As part of the National Cooperative Highway Research Program (NCHRP) Project 20-24(33)A, the 21st Century Freight Mobility, ICF Consulting reviewed the freight transportation forecasts described above, as well as other freight industry information, and developed and estimated ton-mile growth rates by mode. According to ICF, the most rapid growth on a ton-mile basis was expected to occur in the air freight sector (4.0% annual growth), followed by trucking (2.5%) and rail (2.0%). Domestic waterborne freight was projected to remain relatively flat (0.7%).

Informa developed a baseline transportation forecast from 2007 through 2020 based on its own economic data and outlook. Informa’s forecast of compound annual growth rate for the respective modes was below the other forecasts, reflecting the current outlook for a prolonged recession that significantly lowers near-term freight demand. The Informa forecast suggests that air will have the largest compound annual growth rate (2.8%) followed by truck (2.2%), rail (1.9%), and water (0.1%), which are not too dissimilar to the other four forecasts as summarized in Table 3.

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Table 3: Domestic Freight Demand Forecast Comparison (annual growth rates)

BTS AASHTO ATA ICF Informa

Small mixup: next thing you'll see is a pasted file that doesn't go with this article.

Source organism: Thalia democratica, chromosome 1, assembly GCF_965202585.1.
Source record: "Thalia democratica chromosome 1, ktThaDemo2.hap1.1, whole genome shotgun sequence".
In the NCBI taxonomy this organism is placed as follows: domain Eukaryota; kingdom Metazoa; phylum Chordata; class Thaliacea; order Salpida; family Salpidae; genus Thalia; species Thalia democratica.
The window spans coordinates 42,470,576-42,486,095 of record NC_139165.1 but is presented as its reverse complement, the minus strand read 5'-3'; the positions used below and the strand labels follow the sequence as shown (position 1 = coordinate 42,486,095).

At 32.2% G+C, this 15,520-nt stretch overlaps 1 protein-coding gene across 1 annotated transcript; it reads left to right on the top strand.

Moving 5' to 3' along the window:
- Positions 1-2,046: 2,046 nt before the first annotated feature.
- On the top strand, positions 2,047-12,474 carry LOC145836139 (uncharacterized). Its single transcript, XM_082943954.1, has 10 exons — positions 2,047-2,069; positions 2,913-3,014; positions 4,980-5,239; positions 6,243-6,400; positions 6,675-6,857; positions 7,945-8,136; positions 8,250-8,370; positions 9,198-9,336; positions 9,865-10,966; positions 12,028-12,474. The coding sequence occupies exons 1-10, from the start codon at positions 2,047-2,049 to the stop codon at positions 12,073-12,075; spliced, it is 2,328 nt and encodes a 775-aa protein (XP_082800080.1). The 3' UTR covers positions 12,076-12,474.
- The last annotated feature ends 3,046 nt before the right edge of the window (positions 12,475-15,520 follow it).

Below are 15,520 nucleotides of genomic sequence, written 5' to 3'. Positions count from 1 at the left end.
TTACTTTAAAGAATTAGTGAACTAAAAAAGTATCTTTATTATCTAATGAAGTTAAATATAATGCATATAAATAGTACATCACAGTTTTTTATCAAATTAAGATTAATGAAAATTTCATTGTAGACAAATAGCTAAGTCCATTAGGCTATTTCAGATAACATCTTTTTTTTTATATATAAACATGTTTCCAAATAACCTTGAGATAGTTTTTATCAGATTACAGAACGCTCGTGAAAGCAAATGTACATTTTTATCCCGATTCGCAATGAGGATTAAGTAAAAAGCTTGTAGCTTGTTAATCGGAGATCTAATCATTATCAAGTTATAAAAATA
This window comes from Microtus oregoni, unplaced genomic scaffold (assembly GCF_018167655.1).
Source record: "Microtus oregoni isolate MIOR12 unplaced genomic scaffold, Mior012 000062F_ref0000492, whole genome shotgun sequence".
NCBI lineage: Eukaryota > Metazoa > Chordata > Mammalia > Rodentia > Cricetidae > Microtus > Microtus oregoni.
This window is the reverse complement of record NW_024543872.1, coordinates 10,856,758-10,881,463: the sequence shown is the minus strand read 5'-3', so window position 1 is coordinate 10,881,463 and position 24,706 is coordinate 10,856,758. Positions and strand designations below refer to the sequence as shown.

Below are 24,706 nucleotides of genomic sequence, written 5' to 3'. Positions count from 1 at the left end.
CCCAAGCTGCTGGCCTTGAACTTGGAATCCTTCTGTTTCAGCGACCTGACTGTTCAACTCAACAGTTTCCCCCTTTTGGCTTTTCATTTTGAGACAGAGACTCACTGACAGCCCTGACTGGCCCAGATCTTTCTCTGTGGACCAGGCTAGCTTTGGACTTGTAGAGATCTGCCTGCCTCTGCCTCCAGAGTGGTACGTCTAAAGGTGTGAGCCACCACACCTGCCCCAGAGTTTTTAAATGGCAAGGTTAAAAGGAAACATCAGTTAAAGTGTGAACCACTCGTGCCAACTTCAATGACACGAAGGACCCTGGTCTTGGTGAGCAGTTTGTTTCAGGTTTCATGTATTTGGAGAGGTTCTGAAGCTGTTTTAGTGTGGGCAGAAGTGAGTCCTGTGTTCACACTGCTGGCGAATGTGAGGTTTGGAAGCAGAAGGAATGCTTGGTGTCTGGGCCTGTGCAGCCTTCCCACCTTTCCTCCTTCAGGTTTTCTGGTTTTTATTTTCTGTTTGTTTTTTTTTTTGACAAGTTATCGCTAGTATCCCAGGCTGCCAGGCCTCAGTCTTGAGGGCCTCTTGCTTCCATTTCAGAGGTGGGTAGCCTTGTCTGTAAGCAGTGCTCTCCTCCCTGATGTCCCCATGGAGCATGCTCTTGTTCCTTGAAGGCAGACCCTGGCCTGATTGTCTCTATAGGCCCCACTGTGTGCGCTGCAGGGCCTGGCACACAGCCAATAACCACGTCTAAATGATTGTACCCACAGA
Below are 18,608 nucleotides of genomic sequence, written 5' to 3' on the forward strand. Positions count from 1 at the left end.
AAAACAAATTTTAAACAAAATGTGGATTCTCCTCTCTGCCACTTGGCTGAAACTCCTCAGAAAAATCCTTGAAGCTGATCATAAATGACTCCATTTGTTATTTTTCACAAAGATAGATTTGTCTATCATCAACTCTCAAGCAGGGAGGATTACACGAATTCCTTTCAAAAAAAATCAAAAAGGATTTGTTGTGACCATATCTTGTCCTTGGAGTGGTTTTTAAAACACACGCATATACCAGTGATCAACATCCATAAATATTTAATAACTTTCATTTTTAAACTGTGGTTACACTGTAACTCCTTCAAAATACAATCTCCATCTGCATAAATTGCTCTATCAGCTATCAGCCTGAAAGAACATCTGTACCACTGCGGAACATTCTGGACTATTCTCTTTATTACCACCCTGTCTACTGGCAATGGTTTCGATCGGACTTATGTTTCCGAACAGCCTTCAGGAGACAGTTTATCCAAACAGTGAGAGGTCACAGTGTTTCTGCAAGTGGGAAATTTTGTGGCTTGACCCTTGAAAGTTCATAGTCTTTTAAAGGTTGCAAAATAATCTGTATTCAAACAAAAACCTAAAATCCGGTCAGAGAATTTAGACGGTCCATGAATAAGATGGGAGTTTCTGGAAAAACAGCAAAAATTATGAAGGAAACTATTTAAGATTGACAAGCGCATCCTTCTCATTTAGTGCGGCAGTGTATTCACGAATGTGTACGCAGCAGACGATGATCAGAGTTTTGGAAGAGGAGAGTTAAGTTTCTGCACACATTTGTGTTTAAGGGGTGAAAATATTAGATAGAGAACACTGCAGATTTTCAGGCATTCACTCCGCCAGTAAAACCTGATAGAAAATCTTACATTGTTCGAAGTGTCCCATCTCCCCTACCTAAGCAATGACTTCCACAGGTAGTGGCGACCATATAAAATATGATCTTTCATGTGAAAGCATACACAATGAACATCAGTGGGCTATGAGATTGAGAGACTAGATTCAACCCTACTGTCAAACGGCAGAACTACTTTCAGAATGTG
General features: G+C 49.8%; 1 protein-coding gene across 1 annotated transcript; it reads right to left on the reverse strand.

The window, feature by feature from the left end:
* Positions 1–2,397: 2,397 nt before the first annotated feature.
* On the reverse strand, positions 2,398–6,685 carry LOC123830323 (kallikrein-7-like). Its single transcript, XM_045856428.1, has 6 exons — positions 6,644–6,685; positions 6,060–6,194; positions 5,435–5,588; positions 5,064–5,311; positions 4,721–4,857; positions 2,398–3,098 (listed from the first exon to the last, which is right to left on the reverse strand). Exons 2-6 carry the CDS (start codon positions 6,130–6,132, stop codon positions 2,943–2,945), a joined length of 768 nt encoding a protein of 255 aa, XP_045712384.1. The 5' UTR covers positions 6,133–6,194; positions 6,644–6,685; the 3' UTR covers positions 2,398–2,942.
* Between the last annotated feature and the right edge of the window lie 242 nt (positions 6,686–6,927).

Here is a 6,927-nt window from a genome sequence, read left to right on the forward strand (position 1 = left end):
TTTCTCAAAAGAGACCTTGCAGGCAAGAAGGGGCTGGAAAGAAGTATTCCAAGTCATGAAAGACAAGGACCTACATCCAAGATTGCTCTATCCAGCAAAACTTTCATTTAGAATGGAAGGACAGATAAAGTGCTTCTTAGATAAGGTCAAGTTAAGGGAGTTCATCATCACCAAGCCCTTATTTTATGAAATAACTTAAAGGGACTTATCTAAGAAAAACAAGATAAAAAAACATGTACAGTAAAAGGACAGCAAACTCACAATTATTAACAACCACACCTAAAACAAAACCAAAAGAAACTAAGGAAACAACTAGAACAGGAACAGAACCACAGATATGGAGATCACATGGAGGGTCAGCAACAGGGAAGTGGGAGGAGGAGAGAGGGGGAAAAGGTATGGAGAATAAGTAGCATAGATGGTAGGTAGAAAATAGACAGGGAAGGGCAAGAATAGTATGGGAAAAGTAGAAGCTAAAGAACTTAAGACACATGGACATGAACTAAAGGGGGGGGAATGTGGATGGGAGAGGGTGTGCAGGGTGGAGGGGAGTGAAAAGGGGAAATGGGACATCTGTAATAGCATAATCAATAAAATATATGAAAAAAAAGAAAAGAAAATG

(ton-miles) (ton-miles) (ton-miles) (tons) (ton-miles) (ton-miles)

1990-2000 2000-2025 2000-2020 2002-2014 2000-2020 2007-2020 Truck 3.9% 2.6% 2.3% 2.2% 2.5% 2.2% Rail 3.6% 0.2% 1.9% 1.7% 2.0% 1.9% Water -2.5% NA 0.7% 1.6% 0.7% 0.1% Air 5.2% 3.1% 5.7% 4.4% 4.0% 2.8% Forecasts Historic Growth Rate Mode

Sources: BTS, AASHTO, ATA, ICF and Informa Forecast

According to the DOT, the volume of freight demand by all modes will increase from 21.2 billion tons in 2007 to more than 37.2 billion in 2035, an increase of 16 billion tons or 75% as shown in Table 4. Truck volumes are forecast to increase the most, from 12.9 billion tons in 2007 to 22.8 billion in 2035, an increase of nearly 10 billion tons or 77% over that time. Moreover, truck volumes will increase more than the total increase of 6.1 billion tons of all other modes combined (Table 4).